Deaf White Cat Syndrome

The Correlation Between White Cats and Deafness

What is Deaf White Cat Syndrome?

It is thought that the prominent characteristic of deafness associated with white coat color and blue eyes stems from the breeding of white British shorthaired cats and blue-eyed Siamese to produce offspring with a desirable phenotype of white fur and blue eyes. Ultimately, the gene that is responsible for white fur, W, is also the gene in which deafness arises from.


Deafness in white-coated cats is seen nearly exclusively and is caused by degeneration of inner ear. This degeneration can occur in the womb, shortly after being born, or even years after being born. The deafness may occur in one ear (unilateral), or in both (bilateral). Interestingly, it is found that if a cat has one blue eye and one non-blue eye and deafness occurs in only one of the ears, the ear that is deaf will be on the same side that the blue eye is on.


A majority of the time most pet owners are unaware that their cat may be deaf in one ear. And even if the cat is completely deaf, some indoor pets are able to function and live normally. However, for most cats it is incredibly difficult to have no hearing senses. Due to the fact that cats rely heavily on the senses of hearing, sight, and smell, if a cat is without one of these it decreases it's chances of survival greatly. Without the ability to anticipate, react, and respond to their environments most cats are found in very deadly and dangerous situations such as, getting hit by a car or attacked by a dog. The odds of these circumstances occurring increases greatly when looking at the deaf feral cat population.

Transmittance and Probability

Deaf White Cat Syndrome is caused by an autosomal dominant gene (W) which causes white fur, and in some cases blue eyes and/or deafness. Not all cats with white fur or with white fur and blue eyes are deaf. However, the likelihood of a cat being born or becoming deaf if they have white fur or white fur and blue eyes dramatically increases. Research has found that 17 to 22 percent of cats born with white fur and non-blue eyes are deaf. The percentage rises to 40 percent if the cat is born with white fur and one blue eye and one non-blue eye. Expectedly, the percentage increases upwards of 65 to 80 percent if the cat is born with a white coat and two blue eyes.

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General Appearance of Deaf White Cat Syndrome

Since the gene that is responsible for a white coat is dominant (W), the genotype of white cats is either going to be homozygous dominant (WW), or heterozygous dominant (Ww). As a result, the cat will have a white coat. Keep in mind that not all white cats are deaf, but the odds of having a white deaf cat greatly increase because deafness results from effects on the W gene.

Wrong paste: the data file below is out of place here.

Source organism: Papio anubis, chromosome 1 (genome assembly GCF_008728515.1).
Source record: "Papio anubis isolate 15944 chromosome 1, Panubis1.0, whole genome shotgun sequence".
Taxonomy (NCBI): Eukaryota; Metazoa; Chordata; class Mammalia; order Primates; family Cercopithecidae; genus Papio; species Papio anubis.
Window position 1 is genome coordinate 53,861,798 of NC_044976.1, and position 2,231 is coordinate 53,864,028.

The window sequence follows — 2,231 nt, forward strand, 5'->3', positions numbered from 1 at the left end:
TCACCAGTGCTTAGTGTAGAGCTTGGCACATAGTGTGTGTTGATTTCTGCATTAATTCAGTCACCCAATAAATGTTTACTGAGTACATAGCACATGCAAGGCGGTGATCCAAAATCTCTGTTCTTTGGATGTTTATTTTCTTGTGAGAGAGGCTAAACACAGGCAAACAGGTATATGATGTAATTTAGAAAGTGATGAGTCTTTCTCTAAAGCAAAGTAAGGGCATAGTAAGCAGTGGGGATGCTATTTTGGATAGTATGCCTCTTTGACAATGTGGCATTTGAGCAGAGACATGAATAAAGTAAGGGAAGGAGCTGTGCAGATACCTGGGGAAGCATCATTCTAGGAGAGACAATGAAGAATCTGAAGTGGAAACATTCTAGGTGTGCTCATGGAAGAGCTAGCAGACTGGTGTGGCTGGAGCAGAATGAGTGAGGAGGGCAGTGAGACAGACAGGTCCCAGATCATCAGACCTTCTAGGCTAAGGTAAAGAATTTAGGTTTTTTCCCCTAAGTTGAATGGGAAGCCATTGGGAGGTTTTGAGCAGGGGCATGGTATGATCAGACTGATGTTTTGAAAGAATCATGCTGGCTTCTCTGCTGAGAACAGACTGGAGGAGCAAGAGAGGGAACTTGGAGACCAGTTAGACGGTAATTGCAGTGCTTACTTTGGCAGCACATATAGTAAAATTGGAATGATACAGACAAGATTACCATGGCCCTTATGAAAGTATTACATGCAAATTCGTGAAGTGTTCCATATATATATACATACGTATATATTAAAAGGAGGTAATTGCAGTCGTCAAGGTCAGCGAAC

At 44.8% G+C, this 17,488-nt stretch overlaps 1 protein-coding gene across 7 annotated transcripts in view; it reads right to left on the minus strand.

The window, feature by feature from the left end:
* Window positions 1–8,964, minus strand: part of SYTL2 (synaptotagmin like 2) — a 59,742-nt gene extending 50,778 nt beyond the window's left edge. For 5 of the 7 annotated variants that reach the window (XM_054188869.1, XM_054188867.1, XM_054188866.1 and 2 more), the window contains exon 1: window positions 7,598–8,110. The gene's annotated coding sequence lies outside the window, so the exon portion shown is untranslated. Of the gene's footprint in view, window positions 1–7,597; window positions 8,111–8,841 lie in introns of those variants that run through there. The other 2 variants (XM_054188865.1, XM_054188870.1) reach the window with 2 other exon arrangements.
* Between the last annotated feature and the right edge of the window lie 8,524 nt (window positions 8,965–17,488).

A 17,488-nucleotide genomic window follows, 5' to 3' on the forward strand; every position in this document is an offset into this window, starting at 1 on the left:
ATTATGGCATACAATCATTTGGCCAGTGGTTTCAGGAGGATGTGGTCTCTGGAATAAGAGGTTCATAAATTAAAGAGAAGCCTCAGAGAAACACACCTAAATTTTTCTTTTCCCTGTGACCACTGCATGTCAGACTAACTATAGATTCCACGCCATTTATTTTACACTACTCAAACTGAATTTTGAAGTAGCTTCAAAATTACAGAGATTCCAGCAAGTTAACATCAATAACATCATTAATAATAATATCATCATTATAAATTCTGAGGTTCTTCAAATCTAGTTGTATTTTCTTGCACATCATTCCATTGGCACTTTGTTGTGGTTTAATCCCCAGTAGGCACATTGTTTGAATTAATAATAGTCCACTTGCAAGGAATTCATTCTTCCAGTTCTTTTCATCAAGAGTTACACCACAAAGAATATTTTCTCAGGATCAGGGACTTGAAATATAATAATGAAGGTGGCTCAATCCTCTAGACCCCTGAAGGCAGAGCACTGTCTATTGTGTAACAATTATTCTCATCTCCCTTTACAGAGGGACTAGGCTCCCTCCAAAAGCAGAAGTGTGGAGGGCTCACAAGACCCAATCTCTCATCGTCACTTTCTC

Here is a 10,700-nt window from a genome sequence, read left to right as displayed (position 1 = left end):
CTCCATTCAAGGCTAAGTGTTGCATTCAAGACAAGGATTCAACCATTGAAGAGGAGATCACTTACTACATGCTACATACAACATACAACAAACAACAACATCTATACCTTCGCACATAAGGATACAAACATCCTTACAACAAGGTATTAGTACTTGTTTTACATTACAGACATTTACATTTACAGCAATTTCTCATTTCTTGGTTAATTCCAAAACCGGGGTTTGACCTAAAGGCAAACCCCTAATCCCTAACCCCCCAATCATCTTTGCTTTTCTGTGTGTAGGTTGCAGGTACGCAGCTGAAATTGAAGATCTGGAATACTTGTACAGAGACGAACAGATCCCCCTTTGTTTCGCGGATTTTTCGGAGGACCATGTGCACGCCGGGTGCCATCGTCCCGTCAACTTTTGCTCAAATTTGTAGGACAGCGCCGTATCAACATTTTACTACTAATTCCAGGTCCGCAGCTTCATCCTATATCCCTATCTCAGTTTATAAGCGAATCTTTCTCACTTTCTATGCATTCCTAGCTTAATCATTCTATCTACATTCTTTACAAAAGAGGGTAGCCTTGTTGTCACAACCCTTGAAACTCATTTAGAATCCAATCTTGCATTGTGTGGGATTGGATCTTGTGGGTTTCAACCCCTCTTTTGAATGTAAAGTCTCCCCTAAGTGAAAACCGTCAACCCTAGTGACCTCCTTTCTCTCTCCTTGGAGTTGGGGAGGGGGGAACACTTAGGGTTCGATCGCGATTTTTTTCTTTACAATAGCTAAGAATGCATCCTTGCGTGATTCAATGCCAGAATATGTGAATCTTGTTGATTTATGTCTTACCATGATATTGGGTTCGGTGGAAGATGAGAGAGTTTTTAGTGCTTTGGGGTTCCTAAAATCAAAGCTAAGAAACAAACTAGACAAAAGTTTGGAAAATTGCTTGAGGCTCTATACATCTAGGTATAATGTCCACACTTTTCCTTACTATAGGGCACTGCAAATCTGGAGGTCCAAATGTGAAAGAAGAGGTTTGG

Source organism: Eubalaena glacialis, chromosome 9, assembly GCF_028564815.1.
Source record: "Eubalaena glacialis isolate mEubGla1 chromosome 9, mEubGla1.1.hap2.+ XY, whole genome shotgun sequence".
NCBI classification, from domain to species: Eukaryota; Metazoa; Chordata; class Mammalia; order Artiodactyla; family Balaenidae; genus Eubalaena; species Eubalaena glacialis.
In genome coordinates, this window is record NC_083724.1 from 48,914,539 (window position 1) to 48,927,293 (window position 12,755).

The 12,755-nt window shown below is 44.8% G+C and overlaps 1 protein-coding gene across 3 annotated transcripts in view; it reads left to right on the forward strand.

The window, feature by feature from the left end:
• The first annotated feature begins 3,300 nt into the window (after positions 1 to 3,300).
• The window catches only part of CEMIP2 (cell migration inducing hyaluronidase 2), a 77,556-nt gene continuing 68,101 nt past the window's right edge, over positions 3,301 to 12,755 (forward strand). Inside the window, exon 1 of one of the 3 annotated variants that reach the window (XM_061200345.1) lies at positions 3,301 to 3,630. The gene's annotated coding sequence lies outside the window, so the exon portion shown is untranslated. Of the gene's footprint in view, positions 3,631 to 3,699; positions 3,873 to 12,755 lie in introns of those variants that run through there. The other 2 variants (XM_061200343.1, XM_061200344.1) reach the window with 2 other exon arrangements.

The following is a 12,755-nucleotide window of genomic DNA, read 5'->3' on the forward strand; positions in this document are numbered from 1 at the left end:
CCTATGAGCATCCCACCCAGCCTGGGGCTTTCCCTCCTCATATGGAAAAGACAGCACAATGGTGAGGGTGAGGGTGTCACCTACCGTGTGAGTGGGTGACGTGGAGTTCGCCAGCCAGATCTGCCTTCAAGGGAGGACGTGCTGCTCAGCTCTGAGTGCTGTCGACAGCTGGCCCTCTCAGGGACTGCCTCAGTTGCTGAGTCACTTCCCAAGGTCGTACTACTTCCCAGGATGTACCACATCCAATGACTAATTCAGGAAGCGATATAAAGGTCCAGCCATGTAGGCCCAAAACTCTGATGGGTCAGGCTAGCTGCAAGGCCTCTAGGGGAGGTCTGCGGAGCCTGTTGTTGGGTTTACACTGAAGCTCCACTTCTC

Prevention and Diagnosis

There are several breeds of cats that are known to carry the W gene. As a result, these cats all have the potential of producing white deaf offspring. Before breeding a cat that may be affected, it should first be checked for deafness using BAER testing. This is a brainstem auditory evoked potential test which will detect brain activity when exposed to different sound stimulation. BAER testing is not painful, and does not take much time. This procedure occurs in the same fashion for both dogs and cats. Some pet owners may not know when they adopt their cat that it may be deaf, but as the cat matures signs may become evident that he or she is deaf. For example, not waking up as the owner approaches or having abnormal meowing. Below are videos of a deaf cat meowing, a deaf cat being woken up, and a puppy undergoing the BAER test.
Amazing Super Loud Cat!!! How do you know your cat is deaf: Video 1
Waking a Deaf Cat Part 2 WAKE UP !!!
Summit Dalmatians, Wilson/Baer hearing test

Personal Opinion

I think it is extremely important to test not only cats that may show signs of deafness, but to test cats who are white, and who are white with blue eyes. If the results conclude that the animal is deaf then I think immediate action should be taken to spay/neuter the animal. It is such a danger for cats to be without their sense of hearing, and I don't think it is responsible pet ownership to allow an animal the possibility of breeding and creating more of the problem. However, I don't think it is necessary to euthanize an animal just because it is deaf. Deaf animals can have a good quality of life, but I think prevention should be used to ensure that the breeding of animals is kept safe and allows the possibility for the best quality of life for the offspring.

References

Bergsma, Donald R., et al. "White Fur, Blue Eyes, and Deafness in the Domestic Cat." Journal of Heredity 62.3 (1971): 171-183. Oxford Journals. Web. 19 Apr. 2013.


Cornell Feline Health Center. Cornell University College of Veterinary Medicine . 2 April 2013 <http://www.vet.cornell.edu/fhc/askdr/deaf.cfm>.


Dourmishev, Assen L., et al. "Waardenburg syndrome." International Journal of Dermatology 38.9 (1999): 656-663. Academic Search Premier. Web. 18 Apr. 2013.


Feline Advisory Bureau. Fabcats. May 2010. 12 April 2013 <http://www.fabcats.org/breeders/inherited_disorders/neurological.php>.


Heid , Silvia, Rainer Hartmann, and Rainer Klinke . "A model for prelingual deafness, the congenitally deaf white cat – population statistics and degenerative changes." Hearing Research 115.1-2 (1998): 101-112. ScienceDirect. Web. 21 Apr. 2013.


Strain, Dr. George M. Cat Breeds With Congenital Deafness. 5 November 2009. 5 April 2013 <http://www.lsu.edu/deafness/catbreeds.htm>.